At the beginning of this month, WHATWG was created by the Mozilla and Opera organizations, and as discussed at MozillaZine, they are presently working on a few new specifications that aim to extend current functionality, instead of the W3C's pushing for something completely new.

Working with something that is backwards compatible is always better than starting something from scratch, especially since the goals of the aforementioned specifications (as stated here) is to be used on Web Applications, such as Amazon and EBay. While some of the web's users are comfortable with installing new applications, there is a large segment of users that are uncomfortable with this. In a recent discussion with a friend at work, he described to me how he was designing a web site for a friend, and decided to place a white paper in a PDF format, however, his friend quickly objected, stating that with PDF, you have to download some third party tool and it is a hassle. Creating a backwards compatible solution would be idea in light of which, albeit tricky.

The first Call For Comments of the Web Forms 2.0 specification was posted yesterday and it is very interesting. It is like making the current set of types richer, in an attempt to blur the difference between a Rich Text Application and a Web Application, such as Joel On Software's recent article talks about. There is still some work to be done to make this completely blurry, but it is going in a good direction.

For starters, the ability to have use the form attribute within a type allows two or more forms to be interlaced. This is similar to specifying the way that a form is processed via submit buttons instead of the form. The former I think will allow design to be more free, whereas the latter will result in cleaning up pages which ask for the same information for a slightly different function, such as subscribe and unsubscribe pages.

The date and time extensions to input is a welcomed extension. The javascript-based calendars that we have been using are nice, but clunky and do not always work so nicely. The required attribute will also save some javascript, and hopefully improve some of the user interfaces created when there are required fields (already the CSS3 UI extensions are nice). Likewise, the Google trick of focusing that is done via javascript will now be done via the autofocus attribute.

Some of the extensions for numbers, ranges, and patterns are also welcomed extensions, which are currently done via javascript or on the server side. Particularly, implementers could implement it via a spin-control, making the context far richer. There are more areas in what is described that could permit this, such as the ability to upload a number of files and a file filter will allow a Open Dialog box to add multiple files of an accepted file format within a directory, simplifying implementations such as Geocities' File Manager. To complete this integration, we now have the help attribute to list a URL to load for help, potentially implemented like Tooltips.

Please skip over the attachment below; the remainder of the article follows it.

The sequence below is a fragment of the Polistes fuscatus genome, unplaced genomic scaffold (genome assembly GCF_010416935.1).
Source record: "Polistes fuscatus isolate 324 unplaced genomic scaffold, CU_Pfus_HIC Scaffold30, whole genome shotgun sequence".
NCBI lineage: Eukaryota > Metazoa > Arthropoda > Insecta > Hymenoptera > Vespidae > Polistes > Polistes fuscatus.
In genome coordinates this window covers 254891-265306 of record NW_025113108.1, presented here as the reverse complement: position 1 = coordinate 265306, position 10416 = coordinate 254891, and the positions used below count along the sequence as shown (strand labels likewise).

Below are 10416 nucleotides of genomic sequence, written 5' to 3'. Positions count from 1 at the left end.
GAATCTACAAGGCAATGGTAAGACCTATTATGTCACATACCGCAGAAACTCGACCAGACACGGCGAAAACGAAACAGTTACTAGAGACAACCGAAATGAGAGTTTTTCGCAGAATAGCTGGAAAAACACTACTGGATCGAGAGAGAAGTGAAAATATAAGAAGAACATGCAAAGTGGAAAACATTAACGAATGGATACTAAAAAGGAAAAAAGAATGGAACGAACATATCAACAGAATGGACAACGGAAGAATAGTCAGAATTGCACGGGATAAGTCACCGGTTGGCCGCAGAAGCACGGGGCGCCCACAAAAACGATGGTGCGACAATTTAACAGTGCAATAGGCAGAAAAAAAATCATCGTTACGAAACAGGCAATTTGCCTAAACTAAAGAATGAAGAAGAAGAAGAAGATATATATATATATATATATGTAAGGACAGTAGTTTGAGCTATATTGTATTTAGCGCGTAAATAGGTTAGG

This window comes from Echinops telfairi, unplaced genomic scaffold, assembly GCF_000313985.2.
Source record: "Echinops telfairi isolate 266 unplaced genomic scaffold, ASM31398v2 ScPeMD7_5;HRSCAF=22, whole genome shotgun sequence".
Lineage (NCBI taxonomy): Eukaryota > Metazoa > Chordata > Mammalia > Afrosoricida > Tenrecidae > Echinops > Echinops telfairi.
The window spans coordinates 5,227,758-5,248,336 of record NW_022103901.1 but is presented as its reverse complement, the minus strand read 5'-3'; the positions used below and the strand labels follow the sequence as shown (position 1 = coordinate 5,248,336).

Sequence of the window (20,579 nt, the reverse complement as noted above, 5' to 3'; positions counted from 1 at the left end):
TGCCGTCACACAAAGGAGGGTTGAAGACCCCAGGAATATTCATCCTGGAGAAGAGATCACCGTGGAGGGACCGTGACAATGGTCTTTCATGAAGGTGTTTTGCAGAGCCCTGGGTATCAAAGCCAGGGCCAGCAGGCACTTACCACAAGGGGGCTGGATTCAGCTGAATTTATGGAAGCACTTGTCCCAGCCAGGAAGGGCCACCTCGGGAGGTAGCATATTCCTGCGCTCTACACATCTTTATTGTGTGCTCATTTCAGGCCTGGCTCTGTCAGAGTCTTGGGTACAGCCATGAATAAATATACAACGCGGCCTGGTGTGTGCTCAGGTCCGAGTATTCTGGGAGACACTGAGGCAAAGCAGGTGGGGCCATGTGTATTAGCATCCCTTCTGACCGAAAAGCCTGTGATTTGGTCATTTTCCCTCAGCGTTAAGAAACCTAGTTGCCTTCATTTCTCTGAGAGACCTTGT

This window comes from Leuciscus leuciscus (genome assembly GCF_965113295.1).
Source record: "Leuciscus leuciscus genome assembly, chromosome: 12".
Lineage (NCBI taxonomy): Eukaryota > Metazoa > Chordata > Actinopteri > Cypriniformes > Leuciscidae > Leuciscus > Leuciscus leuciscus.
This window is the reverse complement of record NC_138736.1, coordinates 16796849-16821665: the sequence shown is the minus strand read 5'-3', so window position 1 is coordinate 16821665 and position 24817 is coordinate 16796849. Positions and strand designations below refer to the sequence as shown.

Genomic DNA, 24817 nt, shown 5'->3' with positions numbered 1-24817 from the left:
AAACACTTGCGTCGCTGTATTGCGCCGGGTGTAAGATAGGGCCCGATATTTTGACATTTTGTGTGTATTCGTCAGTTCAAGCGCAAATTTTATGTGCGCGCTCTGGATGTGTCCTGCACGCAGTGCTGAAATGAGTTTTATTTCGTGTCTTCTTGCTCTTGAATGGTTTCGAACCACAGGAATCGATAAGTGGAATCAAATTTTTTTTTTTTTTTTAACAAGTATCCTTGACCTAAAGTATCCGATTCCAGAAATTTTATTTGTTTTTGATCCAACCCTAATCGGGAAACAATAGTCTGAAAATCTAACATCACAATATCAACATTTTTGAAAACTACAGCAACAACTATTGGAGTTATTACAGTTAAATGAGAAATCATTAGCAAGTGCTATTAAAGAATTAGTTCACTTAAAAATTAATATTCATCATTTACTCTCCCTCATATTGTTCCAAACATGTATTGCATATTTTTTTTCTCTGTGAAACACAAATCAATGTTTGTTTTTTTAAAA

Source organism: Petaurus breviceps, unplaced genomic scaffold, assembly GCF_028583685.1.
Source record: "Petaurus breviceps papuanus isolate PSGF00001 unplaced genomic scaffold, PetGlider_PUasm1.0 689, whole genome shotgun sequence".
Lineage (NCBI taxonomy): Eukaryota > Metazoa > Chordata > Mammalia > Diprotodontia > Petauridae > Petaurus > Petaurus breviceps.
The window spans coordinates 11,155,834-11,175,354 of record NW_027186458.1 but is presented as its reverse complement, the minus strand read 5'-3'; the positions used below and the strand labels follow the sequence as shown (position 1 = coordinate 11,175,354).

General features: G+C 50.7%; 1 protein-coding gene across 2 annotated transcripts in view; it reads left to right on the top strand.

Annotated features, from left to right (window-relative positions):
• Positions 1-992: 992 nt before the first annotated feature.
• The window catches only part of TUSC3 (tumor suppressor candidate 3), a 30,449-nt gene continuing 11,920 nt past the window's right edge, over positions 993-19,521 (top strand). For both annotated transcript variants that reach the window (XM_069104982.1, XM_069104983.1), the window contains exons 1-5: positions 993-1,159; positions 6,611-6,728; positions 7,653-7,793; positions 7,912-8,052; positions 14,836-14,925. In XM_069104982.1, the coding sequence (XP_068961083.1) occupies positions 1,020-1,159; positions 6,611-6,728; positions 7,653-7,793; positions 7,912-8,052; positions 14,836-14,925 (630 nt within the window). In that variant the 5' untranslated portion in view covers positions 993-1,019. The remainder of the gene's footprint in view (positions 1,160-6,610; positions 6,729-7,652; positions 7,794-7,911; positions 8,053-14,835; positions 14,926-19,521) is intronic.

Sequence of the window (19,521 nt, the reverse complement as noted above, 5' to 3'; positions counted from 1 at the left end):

Even with these stricter input tags, the specification adds some form validation controls; in the event that some of the new attributes are not enough to prevent invalid input, the new validation methods seem to simplify some of the previous javascript that had to be written.

The output area is interesting also, since sites like Online Conversions are presently doing this via an input element, and sites like XE force you to have a button, perhaps because of this issue. The example is done via a span element, however, an output area will make its intention much clearer to HTML maintainers.

The autocomplete attribute is interesting, in that it will disable the client-side feature of storing some fields. I foresee this attribute as being ignored by browsers.

The new data attribute allows you to fill in certain types by using an external data source, such as a remote or local file. Using a remote RDF file, I can see this as being useful in some contexts.

One of the most interesting features proposed is the Repeating Form Controls, of which they have created a demo. I see this as being extremely helpful in creating web-based database entry systems, such as a database query engine or, like the example in the specification, an invoicing application. The controls that are described seem very powerful, and appear powerful enough to do even some non-form related repetition.

And to add to this, we now have the ability to submit forms as XML, which will simplify some of the CGI manipulation that must be done presently. There is also the ability to FTP, e-mail, or even SMS the form data (amongst others).

There was one control that I was expecting to see what I did not see, and that is the control for a combo box. There are many cases in development of applications where a combo box is really useful; it provides both a default answer selection and the flexibility to enter other information.

I see that the future of forms will be easier for the content developer, mainly because there is substantially less javascript, and I see the users getting a more better and more consistent user interface. I look forward to using it, except that I am bit concerned of the migration to the new platform; this will hopefully be smoother now that the Internet Explorer team is recreated. I appreciated their humour (or so I assume) of how User agents can handle authors of invalid HTML ;-).